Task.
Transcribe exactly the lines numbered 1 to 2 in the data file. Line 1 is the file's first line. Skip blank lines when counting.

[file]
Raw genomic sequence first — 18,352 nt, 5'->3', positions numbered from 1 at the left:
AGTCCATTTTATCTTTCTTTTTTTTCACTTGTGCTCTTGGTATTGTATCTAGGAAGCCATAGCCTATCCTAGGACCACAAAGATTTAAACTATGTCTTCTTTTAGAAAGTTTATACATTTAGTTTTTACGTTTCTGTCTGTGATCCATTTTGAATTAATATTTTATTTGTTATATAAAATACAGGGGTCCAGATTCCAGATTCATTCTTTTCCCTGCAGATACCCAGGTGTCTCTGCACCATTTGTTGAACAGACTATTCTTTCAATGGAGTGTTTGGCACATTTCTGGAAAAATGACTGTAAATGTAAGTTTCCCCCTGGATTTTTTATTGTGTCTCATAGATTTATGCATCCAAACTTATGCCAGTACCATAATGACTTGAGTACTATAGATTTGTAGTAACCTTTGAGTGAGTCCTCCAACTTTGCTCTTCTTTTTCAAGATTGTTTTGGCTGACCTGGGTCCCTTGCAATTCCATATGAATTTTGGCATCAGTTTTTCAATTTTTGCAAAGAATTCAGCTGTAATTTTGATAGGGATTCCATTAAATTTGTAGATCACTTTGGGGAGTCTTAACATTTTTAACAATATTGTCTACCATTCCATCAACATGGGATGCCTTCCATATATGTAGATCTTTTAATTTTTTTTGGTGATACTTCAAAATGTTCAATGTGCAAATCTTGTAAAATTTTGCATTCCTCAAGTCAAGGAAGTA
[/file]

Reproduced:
Raw genomic sequence first — 18,352 nt, 5'->3', positions numbered from 1 at the left:
AGTCCATTTTATCTTTCTTTTTTTTCACTTGTGCTCTTGGTATTGTATCTAGGAAGCCATAGCCTATCCTAGGACCACAAAGATTTAAACTATGTCTTCTTTTAGAAAGTTTATACATTTAGTTTTTACGTTTCTGTCTGTGATCCATTTTGAATTAATATTTTATTTGTTATATAAAATACAGGGGTCCAGATTCCAGATTCATTCTTTTCCCTGCAGATACCCAGGTGTCTCTGCACCATTTGTTGAACAGACTATTCTTTCAATGGAGTGTTTGGCACATTTCTGGAAAAATGACTGTAAATGTAAGTTTCCCCCTGGATTTTTTATTGTGTCTCATAGATTTATGCATCCAAACTTATGCCAGTACCATAATGACTTGAGTACTATAGATTTGTAGTAACCTTTGAGTGAGTCCTCCAACTTTGCTCTTCTTTTTCAAGATTGTTTTGGCTGACCTGGGTCCCTTGCAATTCCATATGAATTTTGGCATCAGTTTTTCAATTTTTGCAAAGAATTCAGCTGTAATTTTGATAGGGATTCCATTAAATTTGTAGATCACTTTGGGGAGTCTTAACATTTTTAACAATATTGTCTACCATTCCATCAACATGGGATGCCTTCCATATATGTAGATCTTTTAATTTTTTTTGGTGATACTTCAAAATGTTCAATGTGCAAATCTTGTAAAATTTTGCATTCCTCAAGTCAAGGAAGTA